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IndustryArena Forum > MetalWorking Machines > Benchtop Machines > RF-45 Clone Mill > ENCO RF45 Clone CNC Conversion - LinuxCNC
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  1. #1
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    ENCO RF45 Clone CNC Conversion - LinuxCNC

    Hello all,

    I am currently working on converting an ENCO RF45 clone that I purchased in the fall of 2013. I am pretty much following in others footsteps but I am doing a few things differently so I though I would document my endeavors here in the hopes it might be of value to someone.

    First, a quick history. I purchased the mill when I was a freshman studying Mechanical Engineering Tech at Southern Poly. I used the mill for several projects during the spring of 14 but a defective spindle motor made it less than reliable so I mostly used the school’s equipment during that time.

    During the summer of 14, while waiting on replacement motors, I took the opportunity to completely tear down and rebuild the mill. I replaced all the bearings, added oil groves to the ways, repositioned some of the gears in the head to reduce noise, and stripped to iron, filled and repainted.

    Overall I was very impressed with the quality of the machine; the castings were crisp and sound, the fit and finish excellent. I think it is a step above the IH or Charter oak machines in term of quality, though it is a little smaller. ENCO’s customer service was excellent and we did eventually get the motor problem worked out. It turned out that I was one of the first few to purchase that particular mill model from ENCO, and while the motor was a good quality American made unit the capacitors were not sized correctly which caused the centrifugal switch contacts to fuse together. After sending me 5 motors with small caps they finally got the right size and it has run fine since.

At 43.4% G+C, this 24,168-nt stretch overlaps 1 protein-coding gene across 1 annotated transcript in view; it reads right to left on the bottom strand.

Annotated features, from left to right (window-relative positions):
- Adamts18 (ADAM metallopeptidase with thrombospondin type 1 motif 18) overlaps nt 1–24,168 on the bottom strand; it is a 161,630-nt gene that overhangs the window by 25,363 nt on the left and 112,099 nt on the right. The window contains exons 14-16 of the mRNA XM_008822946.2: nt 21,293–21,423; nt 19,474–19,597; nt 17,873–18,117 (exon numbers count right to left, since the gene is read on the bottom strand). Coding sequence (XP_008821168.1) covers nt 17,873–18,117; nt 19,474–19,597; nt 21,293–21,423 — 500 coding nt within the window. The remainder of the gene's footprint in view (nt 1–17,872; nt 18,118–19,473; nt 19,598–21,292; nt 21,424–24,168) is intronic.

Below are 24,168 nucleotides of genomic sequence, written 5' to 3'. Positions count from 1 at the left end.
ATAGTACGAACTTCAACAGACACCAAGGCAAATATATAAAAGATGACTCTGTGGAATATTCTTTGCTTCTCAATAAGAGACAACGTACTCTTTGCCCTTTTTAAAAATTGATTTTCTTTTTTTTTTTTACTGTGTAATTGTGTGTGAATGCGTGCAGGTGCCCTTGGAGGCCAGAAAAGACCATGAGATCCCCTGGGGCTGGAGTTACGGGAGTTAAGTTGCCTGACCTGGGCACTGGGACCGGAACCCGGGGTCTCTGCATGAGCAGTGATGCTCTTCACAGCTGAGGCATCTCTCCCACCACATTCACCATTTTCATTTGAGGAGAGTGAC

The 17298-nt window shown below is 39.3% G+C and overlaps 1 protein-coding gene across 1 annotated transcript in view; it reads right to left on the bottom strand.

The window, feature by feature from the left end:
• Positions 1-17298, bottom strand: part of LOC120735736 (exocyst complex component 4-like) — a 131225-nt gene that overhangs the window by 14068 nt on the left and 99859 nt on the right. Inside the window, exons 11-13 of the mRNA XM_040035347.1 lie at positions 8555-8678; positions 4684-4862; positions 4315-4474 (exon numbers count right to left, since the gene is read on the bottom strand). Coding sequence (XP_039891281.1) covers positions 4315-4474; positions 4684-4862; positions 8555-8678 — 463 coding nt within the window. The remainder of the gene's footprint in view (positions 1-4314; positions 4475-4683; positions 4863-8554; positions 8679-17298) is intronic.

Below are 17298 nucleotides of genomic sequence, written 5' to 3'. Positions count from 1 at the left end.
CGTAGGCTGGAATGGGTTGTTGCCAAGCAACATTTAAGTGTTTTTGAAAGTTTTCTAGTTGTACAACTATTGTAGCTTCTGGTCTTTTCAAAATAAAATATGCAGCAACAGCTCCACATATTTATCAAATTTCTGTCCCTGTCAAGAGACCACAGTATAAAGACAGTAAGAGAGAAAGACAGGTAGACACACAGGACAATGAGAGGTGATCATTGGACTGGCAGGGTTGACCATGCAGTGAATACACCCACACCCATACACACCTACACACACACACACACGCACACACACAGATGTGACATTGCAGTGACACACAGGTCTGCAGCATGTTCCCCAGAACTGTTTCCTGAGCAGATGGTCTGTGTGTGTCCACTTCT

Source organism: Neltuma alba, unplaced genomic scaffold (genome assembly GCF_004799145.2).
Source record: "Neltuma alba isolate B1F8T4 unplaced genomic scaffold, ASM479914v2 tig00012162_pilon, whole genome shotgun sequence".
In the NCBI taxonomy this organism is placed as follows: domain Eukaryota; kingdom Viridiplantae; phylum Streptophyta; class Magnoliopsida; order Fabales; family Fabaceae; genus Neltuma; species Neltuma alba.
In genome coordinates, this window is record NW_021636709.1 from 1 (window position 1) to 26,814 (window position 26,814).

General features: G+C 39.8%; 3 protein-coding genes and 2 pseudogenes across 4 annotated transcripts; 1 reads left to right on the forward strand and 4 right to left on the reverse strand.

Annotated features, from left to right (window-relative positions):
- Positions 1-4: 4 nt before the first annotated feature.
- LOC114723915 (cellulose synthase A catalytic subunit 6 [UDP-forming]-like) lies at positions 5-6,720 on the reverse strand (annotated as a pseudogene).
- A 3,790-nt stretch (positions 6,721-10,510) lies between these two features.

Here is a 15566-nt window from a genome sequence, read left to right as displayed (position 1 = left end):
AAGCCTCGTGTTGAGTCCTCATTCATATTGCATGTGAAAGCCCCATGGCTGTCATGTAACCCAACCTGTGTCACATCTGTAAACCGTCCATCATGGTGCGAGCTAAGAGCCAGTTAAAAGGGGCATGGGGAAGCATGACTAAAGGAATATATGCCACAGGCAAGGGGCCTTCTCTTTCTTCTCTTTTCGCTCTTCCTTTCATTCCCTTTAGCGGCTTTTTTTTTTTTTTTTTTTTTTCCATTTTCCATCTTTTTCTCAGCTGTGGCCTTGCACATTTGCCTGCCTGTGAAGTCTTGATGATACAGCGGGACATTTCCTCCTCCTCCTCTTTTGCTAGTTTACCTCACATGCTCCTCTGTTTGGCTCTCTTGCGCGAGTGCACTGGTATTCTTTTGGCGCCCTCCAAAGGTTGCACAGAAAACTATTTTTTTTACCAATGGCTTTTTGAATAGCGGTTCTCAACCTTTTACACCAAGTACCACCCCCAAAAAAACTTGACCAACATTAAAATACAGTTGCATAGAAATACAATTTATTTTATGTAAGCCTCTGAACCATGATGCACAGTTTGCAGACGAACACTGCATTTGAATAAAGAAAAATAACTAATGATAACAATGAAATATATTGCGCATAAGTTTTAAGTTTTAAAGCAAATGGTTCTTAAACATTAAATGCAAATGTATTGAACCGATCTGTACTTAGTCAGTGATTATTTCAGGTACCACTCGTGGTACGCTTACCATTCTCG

After the rebuild I used the mill extensively for school related projects and for making and repairing equipment for the school’s Nuclear Lab which I manage. Several of these project required some complex parts and made me think more seriously about converting the mill to CNC. Finally this past summer I made some time between grading assignments, running the lab and doing homework to begin working on the design for the CNC conversion. I completed most of the design work and was able to order the axis motors and ball screws before the fall semester started.

    I had to use the mill much of the Fall semester so could not make much headway on the conversion until recently, when I graduated. I now have a little more time to work on the conversion and to document it here.

    I have complete CAD model and drawings of the conversion that I will be posting soon for your criticism.

    I’ll get into the CNC part in the next post, but it is late so for now here are some "historical" pictures of the mill.


    Fresh off the Truck (My sister does not look to happy about my new toy!)


    Nice Castings and Shiny New Paint


    Current State

    Also, here is an album with a bunch of pictures during the rebuild. Hope you all like pictures!
    https://goo.gl/photos/zY3e6AjbmZQdVFW67

    More to come. Thanks for looking!

    Kurt

    P.S. This is my second time posting anything, anywhere. Hope it works.

  2. #2
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    ENCO CNC Conversion - The Design

    OK, so I don't know where to start. I guess I'll start with the design so you'll know where I'm heading.

    Our 1.5 car garage shop is used for many different purposes; from metal and woodworking, to use as a greenhouse for plants in the winter, to serving as a chemistry and nuclear physics lab. So I want to keep the footprint of the mill as small as possible while not limiting its capabilities too much. I also want to make it as self contained as possible and to have all the sensitive components such a limit switches, couplings, gas struts ect. tucked away so they will not collect wood dust and grime.